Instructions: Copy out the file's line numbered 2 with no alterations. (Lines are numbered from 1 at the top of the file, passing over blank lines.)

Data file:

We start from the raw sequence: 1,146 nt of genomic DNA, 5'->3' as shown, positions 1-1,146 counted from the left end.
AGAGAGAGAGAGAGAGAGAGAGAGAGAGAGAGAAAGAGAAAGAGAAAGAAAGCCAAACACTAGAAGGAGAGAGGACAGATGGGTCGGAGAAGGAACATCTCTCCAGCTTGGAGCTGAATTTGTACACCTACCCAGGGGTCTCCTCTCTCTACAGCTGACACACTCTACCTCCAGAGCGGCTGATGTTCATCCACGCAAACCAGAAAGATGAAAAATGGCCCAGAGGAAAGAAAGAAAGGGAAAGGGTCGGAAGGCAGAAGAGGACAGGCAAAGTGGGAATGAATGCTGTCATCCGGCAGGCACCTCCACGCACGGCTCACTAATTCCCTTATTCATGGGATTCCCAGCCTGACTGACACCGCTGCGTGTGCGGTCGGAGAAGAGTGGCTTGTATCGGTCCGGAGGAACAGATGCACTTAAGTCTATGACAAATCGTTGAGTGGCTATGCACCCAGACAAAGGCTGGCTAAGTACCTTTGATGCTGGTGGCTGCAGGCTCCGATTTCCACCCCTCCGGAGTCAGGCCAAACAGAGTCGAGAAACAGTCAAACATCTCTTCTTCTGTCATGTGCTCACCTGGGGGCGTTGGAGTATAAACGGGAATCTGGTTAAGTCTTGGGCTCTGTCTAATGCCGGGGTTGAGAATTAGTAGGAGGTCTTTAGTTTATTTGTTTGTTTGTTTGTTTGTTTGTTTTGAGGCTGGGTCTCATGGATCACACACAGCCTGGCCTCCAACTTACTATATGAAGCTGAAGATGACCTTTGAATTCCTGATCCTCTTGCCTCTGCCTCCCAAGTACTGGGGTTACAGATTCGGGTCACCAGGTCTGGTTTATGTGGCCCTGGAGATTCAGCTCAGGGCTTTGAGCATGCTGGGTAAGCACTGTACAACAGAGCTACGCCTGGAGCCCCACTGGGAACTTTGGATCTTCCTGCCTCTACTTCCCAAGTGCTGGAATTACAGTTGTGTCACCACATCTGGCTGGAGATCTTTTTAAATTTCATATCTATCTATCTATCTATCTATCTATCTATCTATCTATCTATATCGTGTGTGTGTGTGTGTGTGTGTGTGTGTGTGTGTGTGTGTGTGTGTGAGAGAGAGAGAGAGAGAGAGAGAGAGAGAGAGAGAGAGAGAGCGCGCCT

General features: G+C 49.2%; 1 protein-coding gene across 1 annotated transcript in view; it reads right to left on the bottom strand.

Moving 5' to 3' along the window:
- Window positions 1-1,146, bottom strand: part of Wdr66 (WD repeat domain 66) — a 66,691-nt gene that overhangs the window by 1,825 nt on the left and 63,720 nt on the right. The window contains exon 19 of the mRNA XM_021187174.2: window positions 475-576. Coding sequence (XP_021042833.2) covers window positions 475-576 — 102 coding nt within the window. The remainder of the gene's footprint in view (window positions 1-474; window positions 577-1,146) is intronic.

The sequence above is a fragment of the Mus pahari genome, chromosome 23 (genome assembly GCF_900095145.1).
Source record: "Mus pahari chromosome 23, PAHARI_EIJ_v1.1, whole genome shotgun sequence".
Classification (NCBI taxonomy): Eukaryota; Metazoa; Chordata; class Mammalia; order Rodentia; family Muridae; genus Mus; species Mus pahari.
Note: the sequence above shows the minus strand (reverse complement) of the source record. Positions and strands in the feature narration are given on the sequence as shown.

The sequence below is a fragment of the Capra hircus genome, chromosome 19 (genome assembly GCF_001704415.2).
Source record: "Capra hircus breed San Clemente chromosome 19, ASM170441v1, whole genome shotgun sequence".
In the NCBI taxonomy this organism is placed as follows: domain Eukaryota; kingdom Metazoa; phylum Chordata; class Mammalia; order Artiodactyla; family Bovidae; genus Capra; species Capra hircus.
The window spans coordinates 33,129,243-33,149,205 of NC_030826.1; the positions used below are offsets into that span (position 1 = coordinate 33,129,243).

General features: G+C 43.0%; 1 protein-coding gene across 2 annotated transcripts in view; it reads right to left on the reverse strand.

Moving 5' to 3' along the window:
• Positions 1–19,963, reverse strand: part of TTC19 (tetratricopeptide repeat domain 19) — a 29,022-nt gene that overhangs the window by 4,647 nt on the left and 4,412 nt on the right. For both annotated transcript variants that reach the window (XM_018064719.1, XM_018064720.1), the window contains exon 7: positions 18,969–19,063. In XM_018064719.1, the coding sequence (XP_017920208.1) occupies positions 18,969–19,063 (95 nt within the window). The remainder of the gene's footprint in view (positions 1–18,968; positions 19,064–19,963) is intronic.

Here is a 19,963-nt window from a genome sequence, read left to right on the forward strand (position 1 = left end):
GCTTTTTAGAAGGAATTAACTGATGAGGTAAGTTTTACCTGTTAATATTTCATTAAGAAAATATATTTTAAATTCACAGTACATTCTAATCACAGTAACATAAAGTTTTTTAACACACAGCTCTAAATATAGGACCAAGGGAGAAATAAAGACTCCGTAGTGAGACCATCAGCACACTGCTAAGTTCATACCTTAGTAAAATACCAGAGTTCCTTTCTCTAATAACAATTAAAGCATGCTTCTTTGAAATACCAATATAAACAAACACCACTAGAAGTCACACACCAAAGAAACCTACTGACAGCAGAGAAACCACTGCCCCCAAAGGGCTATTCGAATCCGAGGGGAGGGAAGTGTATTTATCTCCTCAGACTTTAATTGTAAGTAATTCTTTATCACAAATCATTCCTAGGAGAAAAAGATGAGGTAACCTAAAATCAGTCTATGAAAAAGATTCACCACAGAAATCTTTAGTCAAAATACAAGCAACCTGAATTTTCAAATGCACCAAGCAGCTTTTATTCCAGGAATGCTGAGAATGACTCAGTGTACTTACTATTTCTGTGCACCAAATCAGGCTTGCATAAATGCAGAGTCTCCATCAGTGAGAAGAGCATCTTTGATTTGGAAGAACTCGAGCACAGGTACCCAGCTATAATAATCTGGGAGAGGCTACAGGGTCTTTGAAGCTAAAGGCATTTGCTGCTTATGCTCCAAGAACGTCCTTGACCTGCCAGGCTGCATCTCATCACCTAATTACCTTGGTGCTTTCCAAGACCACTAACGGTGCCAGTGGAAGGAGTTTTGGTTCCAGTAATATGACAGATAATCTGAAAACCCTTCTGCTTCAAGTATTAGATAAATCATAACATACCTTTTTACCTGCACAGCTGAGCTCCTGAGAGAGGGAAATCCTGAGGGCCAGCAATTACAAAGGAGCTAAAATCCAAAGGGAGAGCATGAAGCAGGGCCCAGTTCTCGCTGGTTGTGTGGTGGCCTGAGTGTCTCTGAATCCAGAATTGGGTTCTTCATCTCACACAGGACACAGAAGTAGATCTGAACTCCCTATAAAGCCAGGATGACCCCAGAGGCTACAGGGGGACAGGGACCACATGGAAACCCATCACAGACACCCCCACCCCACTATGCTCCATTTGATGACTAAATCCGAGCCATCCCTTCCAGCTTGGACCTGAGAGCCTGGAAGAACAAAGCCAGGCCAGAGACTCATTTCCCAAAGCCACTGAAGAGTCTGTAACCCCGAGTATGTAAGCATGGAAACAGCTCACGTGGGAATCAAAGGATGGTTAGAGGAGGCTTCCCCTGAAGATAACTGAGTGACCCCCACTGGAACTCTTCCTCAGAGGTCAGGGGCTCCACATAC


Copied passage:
AGAGAGAGAGAGAGAGAGAGAGAGAGAGAGAGAAAGAGAAAGAGAAAGAAAGCCAAACACTAGAAGGAGAGAGGACAGATGGGTCGGAGAAGGAACATCTCTCCAGCTTGGAGCTGAATTTGTACACCTACCCAGGGGTCTCCTCTCTCTACAGCTGACACACTCTACCTCCAGAGCGGCTGATGTTCATCCACGCAAACCAGAAAGATGAAAAATGGCCCAGAGGAAAGAAAGAAAGGGAAAGGGTCGGAAGGCAGAAGAGGACAGGCAAAGTGGGAATGAATGCTGTCATCCGGCAGGCACCTCCACGCACGGCTCACTAATTCCCTTATTCATGGGATTCCCAGCCTGACTGACACCGCTGCGTGTGCGGTCGGAGAAGAGTGGCTTGTATCGGTCCGGAGGAACAGATGCACTTAAGTCTATGACAAATCGTTGAGTGGCTATGCACCCAGACAAAGGCTGGCTAAGTACCTTTGATGCTGGTGGCTGCAGGCTCCGATTTCCACCCCTCCGGAGTCAGGCCAAACAGAGTCGAGAAACAGTCAAACATCTCTTCTTCTGTCATGTGCTCACCTGGGGGCGTTGGAGTATAAACGGGAATCTGGTTAAGTCTTGGGCTCTGTCTAATGCCGGGGTTGAGAATTAGTAGGAGGTCTTTAGTTTATTTGTTTGTTTGTTTGTTTGTTTGTTTTGAGGCTGGGTCTCATGGATCACACACAGCCTGGCCTCCAACTTACTATATGAAGCTGAAGATGACCTTTGAATTCCTGATCCTCTTGCCTCTGCCTCCCAAGTACTGGGGTTACAGATTCGGGTCACCAGGTCTGGTTTATGTGGCCCTGGAGATTCAGCTCAGGGCTTTGAGCATGCTGGGTAAGCACTGTACAACAGAGCTACGCCTGGAGCCCCACTGGGAACTTTGGATCTTCCTGCCTCTACTTCCCAAGTGCTGGAATTACAGTTGTGTCACCACATCTGGCTGGAGATCTTTTTAAATTTCATATCTATCTATCTATCTATCTATCTATCTATCTATCTATCTATATCGTGTGTGTGTGTGTGTGTGTGTGTGTGTGTGTGTGTGTGTGTGTGTGAGAGAGAGAGAGAGAGAGAGAGAGAGAGAGAGAGAGAGAGAGCGCGCCT